I’m on year 11.
I can’t even relay to you how 11 years feels impossible, yet so quick and so long all at once.
Life without her has continued, just as she promised it would. But life has not been easy or smooth since her passing.
Maybe it was harder when she was here and she was on the windy cliffs of her disease. Maybe I made it harder when I held her hand and curled up in her hospital bed and told her how much I loved her. Maybe that was harder, knowing every minute may be the last. Knowing if I walked to the kitchen, I could walk back and be without a mother, and her without me.
Maybe it was hard as she drifted off to her new life while watching us. Maybe it was hard on her to know that we were all so sad, but yet she was juxtaposed with the excitement of a new journey. I can’t imagine floating away without my daughter or my husband, thinking that I could be happy. She must have cried with us, too.
Without knowing her, I can’t explain the type of person she was. How beautiful and wonderful she was. How her laugh was contagious. I talk about her often because I don’t want to forget myself. I know that talking about her makes others uneasy and squirmy because I see the tears swell in their eyes. I get it. I hurt, too.
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What I am fearful of most is that I am going to forget all the wonderfulness of her.
That aspect, the possible forgetting, and the possible notion that I could forget the person who created me . . . that makes my heart ache.
Near the anniversary of her death, my soul becomes restless and this year has been no different. My daughter is registered for kindergarten and has finished her preschool. Life is again changing.
Recently I walked to the duck pond and spied a momma duck pushing her baby ducks in the water. She quacked away and I imagined her saying, “I gotta go, but you are going to be OK. I’m really right here, OK?”
I found big tears in my eyes.
Here I am, that momma duck pushing my baby in the water. I want to hold her so close, but yet I know she needs to go and do big things. When I say big things, we are talking kindergarten, but come on now, that seems like a BIG HUGE POND right now. Kids are sweet, but kids are also harsh and MY baby is so sweet and innocent. She is my soft and fluffy duckling leaning on my wing and saying please hold me a little while longer, but let me dip this one foot in. For the record, I’m going to put a life jacket on her, just saying.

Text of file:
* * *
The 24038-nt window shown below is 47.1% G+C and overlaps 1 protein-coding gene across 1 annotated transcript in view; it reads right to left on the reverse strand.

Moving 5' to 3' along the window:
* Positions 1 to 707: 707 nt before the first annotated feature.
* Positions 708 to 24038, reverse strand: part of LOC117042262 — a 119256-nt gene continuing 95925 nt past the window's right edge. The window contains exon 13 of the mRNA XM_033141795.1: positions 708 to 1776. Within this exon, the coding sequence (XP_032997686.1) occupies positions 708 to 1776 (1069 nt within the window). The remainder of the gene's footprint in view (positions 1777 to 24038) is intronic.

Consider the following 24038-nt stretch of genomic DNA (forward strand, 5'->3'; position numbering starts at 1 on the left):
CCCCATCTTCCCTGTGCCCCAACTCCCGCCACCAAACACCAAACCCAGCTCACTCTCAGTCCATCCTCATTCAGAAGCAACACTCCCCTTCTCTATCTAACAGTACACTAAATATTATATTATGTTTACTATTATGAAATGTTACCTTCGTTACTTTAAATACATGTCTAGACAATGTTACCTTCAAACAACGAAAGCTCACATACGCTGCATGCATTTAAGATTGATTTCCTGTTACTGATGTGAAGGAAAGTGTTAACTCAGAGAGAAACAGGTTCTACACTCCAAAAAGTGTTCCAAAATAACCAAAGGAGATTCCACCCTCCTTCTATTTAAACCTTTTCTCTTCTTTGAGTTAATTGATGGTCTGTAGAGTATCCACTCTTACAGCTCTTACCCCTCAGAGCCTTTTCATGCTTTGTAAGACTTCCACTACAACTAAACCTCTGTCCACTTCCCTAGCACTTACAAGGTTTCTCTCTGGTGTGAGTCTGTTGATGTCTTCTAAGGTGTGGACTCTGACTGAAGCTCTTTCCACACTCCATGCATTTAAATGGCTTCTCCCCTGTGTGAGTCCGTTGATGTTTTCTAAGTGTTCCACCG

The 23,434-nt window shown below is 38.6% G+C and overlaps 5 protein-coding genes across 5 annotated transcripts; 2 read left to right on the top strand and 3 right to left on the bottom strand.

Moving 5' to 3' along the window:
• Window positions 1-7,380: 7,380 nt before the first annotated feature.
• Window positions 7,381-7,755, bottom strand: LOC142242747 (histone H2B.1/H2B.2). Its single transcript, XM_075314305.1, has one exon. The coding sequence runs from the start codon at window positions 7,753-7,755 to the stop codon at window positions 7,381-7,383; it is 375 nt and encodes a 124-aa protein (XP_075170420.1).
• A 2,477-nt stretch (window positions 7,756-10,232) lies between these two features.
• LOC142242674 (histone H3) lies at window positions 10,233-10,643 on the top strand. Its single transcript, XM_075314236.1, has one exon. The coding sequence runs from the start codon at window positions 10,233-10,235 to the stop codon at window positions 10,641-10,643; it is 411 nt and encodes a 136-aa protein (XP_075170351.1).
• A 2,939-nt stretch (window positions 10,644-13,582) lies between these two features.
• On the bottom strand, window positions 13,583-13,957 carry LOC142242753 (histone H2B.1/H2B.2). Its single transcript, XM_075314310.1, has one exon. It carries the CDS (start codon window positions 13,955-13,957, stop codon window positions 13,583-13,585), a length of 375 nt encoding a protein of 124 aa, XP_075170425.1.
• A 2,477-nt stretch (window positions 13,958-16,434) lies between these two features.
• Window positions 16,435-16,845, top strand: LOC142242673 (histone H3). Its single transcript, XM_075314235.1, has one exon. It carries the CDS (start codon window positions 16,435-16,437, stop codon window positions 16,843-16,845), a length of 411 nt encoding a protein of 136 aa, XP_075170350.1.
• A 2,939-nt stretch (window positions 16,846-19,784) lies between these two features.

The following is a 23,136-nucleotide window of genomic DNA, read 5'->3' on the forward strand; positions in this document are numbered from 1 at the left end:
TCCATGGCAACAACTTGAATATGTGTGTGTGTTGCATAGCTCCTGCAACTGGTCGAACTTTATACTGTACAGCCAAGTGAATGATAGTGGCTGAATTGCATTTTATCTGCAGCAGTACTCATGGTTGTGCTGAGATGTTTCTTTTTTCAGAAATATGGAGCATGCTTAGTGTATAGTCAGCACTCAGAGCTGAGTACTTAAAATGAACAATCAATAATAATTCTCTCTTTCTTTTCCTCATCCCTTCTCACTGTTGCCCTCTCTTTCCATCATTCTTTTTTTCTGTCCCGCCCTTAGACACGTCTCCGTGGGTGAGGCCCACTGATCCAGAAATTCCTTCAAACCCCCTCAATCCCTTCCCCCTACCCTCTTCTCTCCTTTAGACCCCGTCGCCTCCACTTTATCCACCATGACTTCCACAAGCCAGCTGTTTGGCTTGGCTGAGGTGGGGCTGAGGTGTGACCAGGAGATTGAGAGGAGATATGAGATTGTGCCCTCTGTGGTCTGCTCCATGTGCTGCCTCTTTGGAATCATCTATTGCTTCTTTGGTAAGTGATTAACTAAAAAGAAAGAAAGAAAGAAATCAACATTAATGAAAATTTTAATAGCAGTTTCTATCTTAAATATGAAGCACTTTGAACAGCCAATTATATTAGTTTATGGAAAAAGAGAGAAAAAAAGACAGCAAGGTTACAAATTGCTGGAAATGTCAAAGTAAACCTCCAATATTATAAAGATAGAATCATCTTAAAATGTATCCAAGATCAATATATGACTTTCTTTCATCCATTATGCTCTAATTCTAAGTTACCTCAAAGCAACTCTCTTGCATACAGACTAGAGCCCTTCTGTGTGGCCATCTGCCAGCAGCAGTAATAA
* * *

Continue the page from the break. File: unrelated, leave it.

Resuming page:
In that exact moment at the duck pond, it occurred to me that 11 years ago, I was the one taking the plunge from my own momma duck.
She was the one pushing me into the great big pond. I would like to think she has and continues to say, “It’s not that hard, you got this, take a dip.” I clung to her chest and sobbed because I knew in that exact moment there was no going back and I was soaking wet in this great big pond called life. The problem is, every June the water gets a little deeper and the bank she was on, seems to be fading away little by little.
How did she do it? How did she push me into the pond? How did she say, “I gotta go, but you are going to be OK. I’m really right here, OK?” I wish I knew because it’s the hardest thing in the world to encourage your baby to take the dip.
“I gotta go. It’s going to be OK. I’m really right here, OK?”
She did it and because she did, I suppose I can, too.
But, today it is not happening. I’m going to hold my baby a little tighter, kiss her forehead, sing silly songs and dance in the kitchen. Kindergarten can wait, at least until August, and I will snuggle my fuzzy duckling just a little while longer.
And like the strong-willed southern fictional woman I admire named Scarlett O’Hara, I will think about it later. “After all, tomorrow is another day.”
This post originally appeared on the author’s blog
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